When you are travelling around Australia, one of the biggest costs is often camp sites. How do you decide what is fair, and what’s too much to pay for a slice of ground to set up on for a night?
Inevitably anything that relates to money can be a touchy subject, but I’ve been fascinated lately by how different people will call a particular price per night fair, and others will say its far too expensive and isn’t worth the money.
Camping has traditionally been an economical way to travel, but that’s changed a fair bit recently, and I can see its going to keep changing in the coming years. In actual fact you could travel majority of the way around Australia and pay almost nothing for camping locations, but that also comes at a cost, even if its not a financial one.
Free camping in Australia is huge, and there are plenty of places where you can stay without paying a cent. However, often there’s a balance between paying a bit of money for a slightly nicer site with some facilities, and where you draw the line is entirely up to you.
If you were paying $30 a night for a nice camp site with lots of people around, would you pay another $15 to have it to yourself? If it had nice hot showers and flushing toilets would you pay another $5? What do you value, and what are you prepared to pay for?
What’s worth paying for?
Incredible locations and scenery
For us, one of the largest attractions to a camp site is its location and scenery. If you are camped metres from an amazing river, or overlooking a beautiful dam, or on the pristine Ningaloo Coastline then its hugely attractive to us, above and beyond anything else.
There’s certainly something nice about a good, hot shower and clean toilets. The better the amenities, the more the camp site is worth, but to a point. We are self sufficient and are happy to have no amenities if the rest of the camp site makes up for it.
Remoteness and privacy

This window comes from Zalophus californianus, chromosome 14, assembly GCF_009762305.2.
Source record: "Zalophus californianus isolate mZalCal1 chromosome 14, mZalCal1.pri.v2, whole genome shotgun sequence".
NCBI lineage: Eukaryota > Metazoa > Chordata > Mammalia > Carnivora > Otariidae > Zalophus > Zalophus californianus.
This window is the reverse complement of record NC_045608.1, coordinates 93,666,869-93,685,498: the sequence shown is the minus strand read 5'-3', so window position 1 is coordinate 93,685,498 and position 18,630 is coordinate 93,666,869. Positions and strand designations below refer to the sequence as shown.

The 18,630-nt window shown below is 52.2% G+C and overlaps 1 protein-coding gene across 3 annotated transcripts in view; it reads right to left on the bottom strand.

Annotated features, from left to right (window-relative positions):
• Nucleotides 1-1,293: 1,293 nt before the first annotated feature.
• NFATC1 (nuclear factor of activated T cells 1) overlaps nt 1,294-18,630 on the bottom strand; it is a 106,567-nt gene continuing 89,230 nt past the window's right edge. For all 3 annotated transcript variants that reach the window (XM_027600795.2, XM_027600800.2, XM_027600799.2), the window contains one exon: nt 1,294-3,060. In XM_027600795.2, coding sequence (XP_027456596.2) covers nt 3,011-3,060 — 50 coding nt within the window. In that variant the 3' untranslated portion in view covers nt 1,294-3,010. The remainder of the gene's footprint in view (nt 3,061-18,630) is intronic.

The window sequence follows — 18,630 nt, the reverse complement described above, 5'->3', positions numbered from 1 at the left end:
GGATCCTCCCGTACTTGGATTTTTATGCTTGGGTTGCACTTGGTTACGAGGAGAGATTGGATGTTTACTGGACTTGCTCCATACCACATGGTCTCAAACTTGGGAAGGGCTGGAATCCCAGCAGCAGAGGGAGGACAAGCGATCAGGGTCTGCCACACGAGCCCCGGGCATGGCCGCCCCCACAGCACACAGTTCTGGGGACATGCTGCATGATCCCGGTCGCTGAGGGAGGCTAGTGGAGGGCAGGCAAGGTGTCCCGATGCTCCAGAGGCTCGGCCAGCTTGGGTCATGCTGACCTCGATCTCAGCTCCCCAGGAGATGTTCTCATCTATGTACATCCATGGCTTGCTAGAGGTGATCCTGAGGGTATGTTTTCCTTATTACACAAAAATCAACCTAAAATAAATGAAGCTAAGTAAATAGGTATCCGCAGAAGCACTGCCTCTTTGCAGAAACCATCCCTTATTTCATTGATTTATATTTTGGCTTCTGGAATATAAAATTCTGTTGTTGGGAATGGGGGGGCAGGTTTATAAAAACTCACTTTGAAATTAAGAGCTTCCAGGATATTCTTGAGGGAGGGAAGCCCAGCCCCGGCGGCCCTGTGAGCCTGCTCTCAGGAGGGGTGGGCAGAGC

The next big thing in camping is remoteness and privacy. People are starting to realise that they are prepared to pay more for a camp site that is a decent distance away from the nearest neighbours. Private property camping is the perfect example of this, where you often pay more for less, but it comes with a lot more privacy and peace and quiet.
The X factor
Some camp sites have an X factor that just can’t be competed with. Camped right on an amazing cliff, or next to a lake full of fresh water crocodiles are things that have an X factor that not many other camp sites can come close to. We stayed at Lakeside Caravan Park in Kununurra and had a spot right next to the lake, which was spectacular. We saw a heap of fresh water crocodiles, and little bee eaters and had a great time.
Pender Bay is probably our most favourite camp site in terms of X factor, and you can clearly see why below.
Nothing is worse than trying to fit your camping setup onto a site that is too small. Even worse is when you are literally camped 30 centimetres away from your neighbours, which happens all the time in caravan parks that cram people in.
When we travel, we like to find amazing places to check out in between our camp sites. If you can camp close to great attractions then its often worth it. I see people free camp 50 kilometres down the road just so they don’t have to pay, but when you add up the fuel and maintenance you aren’t anywhere near in front, and that doesn’t even consider your time lost in travelling. Sometimes a few dollars extra pays for itself.
What else drives the price?
Camp sites cost a hugely varying amount of money to run. If they are remote and don’t have water, gas or electricity running to them then things are going to be significantly more costly from the get go. A lot of caravan parks, private properties and station stays run off their own diesel generator, and that can be very costly.
Add in the cost of having to bring in your own supplies and its no wonder that you pay a premium to stay at remote locations. Places like Dirk Hartog Island and Lorella Springs are in the middle of no where, and cost a lot of money to keep running.
The more camp sites that compete against each other, the lower the prices will be. This ties in directly to supply and demand, but if there is more competition, generally the pricing has to go down to compete. As a consumer this is a good thing.
When you can literally rent a house for the same price as some of the camp sites in Australia, its no wonder that alternative accommodation plays a role in the price of camp sites. Why would you stay in a swag in a caravan park if you can stay in a cabin somewhere just down the road?
Supply and demand
If 2021 has taught us anything, its that camping, travelling and 4WDing in Australia can be extremely popular and busy. There’s always been some sites in WA that have been hard to book, but with everyone stuck in their own states the business hit a level that I’ve never experienced before.